Covid-19 has put a lot of strain on economies and populations all over the world, and Africa is no exception. At a new webinar Sweden Africa Chamber highlighted some of the challenges this has put on the continent - but also gave advice on how to pursue business in spite of the difficulties.
Moderator Åsa Jarskog, president of Sweden Africa Chamber, opened up by asking how we could carry out and finance larger projects in Africa during the corona pandemic. One way forward is to run projects as large-scale PPP's, or Public Private Partnerships. The first speaker Beatrice Flora Ikilai elaborated on this from her role as Co-President of the newly formed Africa PPP Network (AP3N).
AP3N is a network of PPP units and practitioners across Africa, and has regional representation in North, East, West, Central and Southern Africa. It was originally established to address some of the continent's pressing infrastructure development needs, by discussing financing solutions and joint project setups.
- Africa has an infrastructure gap of between 130 and 160 billion dollars, said Ikilai, who has also worked extensively with PPP's at the Ministry of Finance in Uganda.
Ikilai pointed to some of the assessments by global institutions and expert bodies, projecting negative growth outlooks for Africa from -1,6 % down to -5,1 %. The situation is exacerbated by that many of the African countries' governments have exhausted their borrowing capacity, that not enough taxes are coming in and that donor countries are also battling corona at home.
However, the crisis also offers opportunities for new and strengthened development initiatives. Beatrice Ikilai suggested that foreign investors specifically look to e.g. healthcare infrastructure and services, ICT development and agro-processing.
- But you need to go in and do a different kind of risk management framework for projects under covid-19. And of course this is an opportunity for investors from outside, said Ikilai.
The next speaker was Alan Sproule, Executive Director Project Finance with Standard Chartered Bank - which, told Sproule, "has been in many African countries for over 100 years". The bank has also been voted the "Best Global Export Finance Bank" by the Global Trade Review.
Sproule concurred with Ikilai in her statements about the economic difficulties that the African governments face under covid-19, including obstacles to further borrowing and to financing of much-needed infrastructure projects across the continent. At the same time, 44 billion dollars is anticipated in debt relief for the continent in 2020 alone.
A heavy debt burden is however not new for Africa. To address this, whether during the corona pandemic or in normal times, Sproule and others have found PPP's to be a promising solution.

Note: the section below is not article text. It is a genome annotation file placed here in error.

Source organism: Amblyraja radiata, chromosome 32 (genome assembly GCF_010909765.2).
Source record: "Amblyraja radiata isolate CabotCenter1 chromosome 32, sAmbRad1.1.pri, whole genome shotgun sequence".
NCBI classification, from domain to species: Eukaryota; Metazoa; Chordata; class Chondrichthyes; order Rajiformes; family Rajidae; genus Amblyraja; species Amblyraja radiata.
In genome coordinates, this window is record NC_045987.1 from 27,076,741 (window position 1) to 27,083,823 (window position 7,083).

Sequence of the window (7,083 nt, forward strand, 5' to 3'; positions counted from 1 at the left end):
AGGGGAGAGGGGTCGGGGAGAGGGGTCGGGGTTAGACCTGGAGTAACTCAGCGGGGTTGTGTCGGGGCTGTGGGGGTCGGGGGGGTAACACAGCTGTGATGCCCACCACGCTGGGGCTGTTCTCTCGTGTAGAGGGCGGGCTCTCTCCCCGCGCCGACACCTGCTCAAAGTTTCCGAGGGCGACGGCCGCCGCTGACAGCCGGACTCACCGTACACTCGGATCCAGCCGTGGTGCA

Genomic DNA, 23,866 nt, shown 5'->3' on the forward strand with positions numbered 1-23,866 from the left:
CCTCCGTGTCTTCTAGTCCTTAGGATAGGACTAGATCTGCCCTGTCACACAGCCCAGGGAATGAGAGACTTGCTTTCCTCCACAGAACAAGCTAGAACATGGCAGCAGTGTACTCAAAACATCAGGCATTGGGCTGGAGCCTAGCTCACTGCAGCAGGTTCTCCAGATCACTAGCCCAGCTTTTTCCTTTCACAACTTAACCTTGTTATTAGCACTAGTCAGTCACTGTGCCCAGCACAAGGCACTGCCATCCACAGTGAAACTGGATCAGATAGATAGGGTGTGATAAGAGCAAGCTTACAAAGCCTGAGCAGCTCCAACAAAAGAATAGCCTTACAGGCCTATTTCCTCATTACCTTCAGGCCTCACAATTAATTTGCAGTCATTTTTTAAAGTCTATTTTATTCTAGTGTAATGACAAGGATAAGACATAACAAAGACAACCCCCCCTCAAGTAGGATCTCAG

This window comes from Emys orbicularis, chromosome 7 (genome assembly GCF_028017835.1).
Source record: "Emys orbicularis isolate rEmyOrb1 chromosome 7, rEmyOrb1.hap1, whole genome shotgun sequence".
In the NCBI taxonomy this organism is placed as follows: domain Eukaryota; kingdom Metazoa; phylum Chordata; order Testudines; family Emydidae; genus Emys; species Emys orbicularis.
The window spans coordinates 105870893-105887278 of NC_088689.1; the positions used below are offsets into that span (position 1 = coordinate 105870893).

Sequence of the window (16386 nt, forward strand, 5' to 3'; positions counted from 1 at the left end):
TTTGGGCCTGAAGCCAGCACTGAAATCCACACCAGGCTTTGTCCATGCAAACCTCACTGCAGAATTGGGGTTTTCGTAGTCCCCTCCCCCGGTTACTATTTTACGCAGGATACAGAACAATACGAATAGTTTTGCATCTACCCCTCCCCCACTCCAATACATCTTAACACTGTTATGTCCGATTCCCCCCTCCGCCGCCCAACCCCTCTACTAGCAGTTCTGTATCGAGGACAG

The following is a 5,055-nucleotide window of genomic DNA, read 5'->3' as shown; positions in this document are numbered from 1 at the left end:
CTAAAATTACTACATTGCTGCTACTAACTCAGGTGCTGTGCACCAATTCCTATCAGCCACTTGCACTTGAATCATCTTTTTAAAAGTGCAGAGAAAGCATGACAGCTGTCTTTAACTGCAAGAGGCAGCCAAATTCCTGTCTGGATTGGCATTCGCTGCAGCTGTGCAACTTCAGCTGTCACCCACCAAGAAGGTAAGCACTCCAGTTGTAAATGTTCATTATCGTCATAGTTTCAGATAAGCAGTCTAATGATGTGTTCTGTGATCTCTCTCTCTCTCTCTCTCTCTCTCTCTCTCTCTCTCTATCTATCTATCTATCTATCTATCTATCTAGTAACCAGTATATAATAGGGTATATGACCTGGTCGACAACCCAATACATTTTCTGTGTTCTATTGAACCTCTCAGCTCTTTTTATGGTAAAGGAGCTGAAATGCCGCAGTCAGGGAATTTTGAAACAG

- PPP's are a risk-sharing mechanism. What it does is that it allows governments to borrow off balance sheet, so it frees up certain capacities. But it does create contingent liabilities for governments, so it is not a "magic bullet". Nevertheless, it is at least something that the government doesn't have to budget for at an annual basis, said Sproule.
User-paid toll roads and bridges, ports and terminals and even railroads, are all examples of projects that work well under PPP financing, as do availability-based power generation and transmission projects. Internal rate of return on African PPP's are typically between 15 and 18 percent.
- African governments has also done a lot of work: the environment is investor-friendly, there is certainty about contracts and there are project finance structures that allow sufficient liquidity to come in to be able to finance these projects, added Alan Sproule.
The final speakers were Kjell Forsberg, Deputy Director Large Corporates, and Johan Dahl, Country Policy Advisor, both with the Swedish Export Credit Agency (EKN).
Kjell Forsberg begun by explaining how EKN had a good year in 2019, issuing guarantees to some 54,2 billion SEK and carrying out transactions in 140 countries.
- What happened now with covid-19 was that we had to introduce a few new products to cope with the situation, but what we also realized was that we have the same number of transactions as we normally do. And that is also good, because it means that the underlying export is actually happening, explained Kjell Forsberg.
The new products that Forsberg talked about include improved access to working capital credits for small and medium-sized enterprises, a new working capital credit guarantee for large companies (otherwise not allowed since it would be seen as state aid), and a guarantee for short-term credits to high-income countries (which normally the market should handle). Especially the guarantee for large companies has turned out to be in high demand.
- We launched it on a Monday, we had the first application at our desk on Tuesday, and we had the first approval one week later. We now have 60 applications within this, totalling more than 180 billion Swedish kronor - and that's only since basically the 23rd of March, said Kjell Forsberg.
EKN now also offers services in retail, shipping and tourism, apart from the traditional export sectors.
Forsberg's presentation was followed by a deep-dive into the African region by Johan Dahl, EKN, who pointed out a number of countries where EKN has recently downgraded the risk ratings and where EKN's services are in high demand. Downgraded countries include Angola, in category 7, and South Africa, in category 5.
- But I would like to stress that even if the risks are high, we will rather downgrade and keep open for cover than close entirely for guarantees, said Johan Dahl.
Dahl summoned up by informing that EKN also has a facility for limited guarantees in very difficult countries, to a slightly higher premium.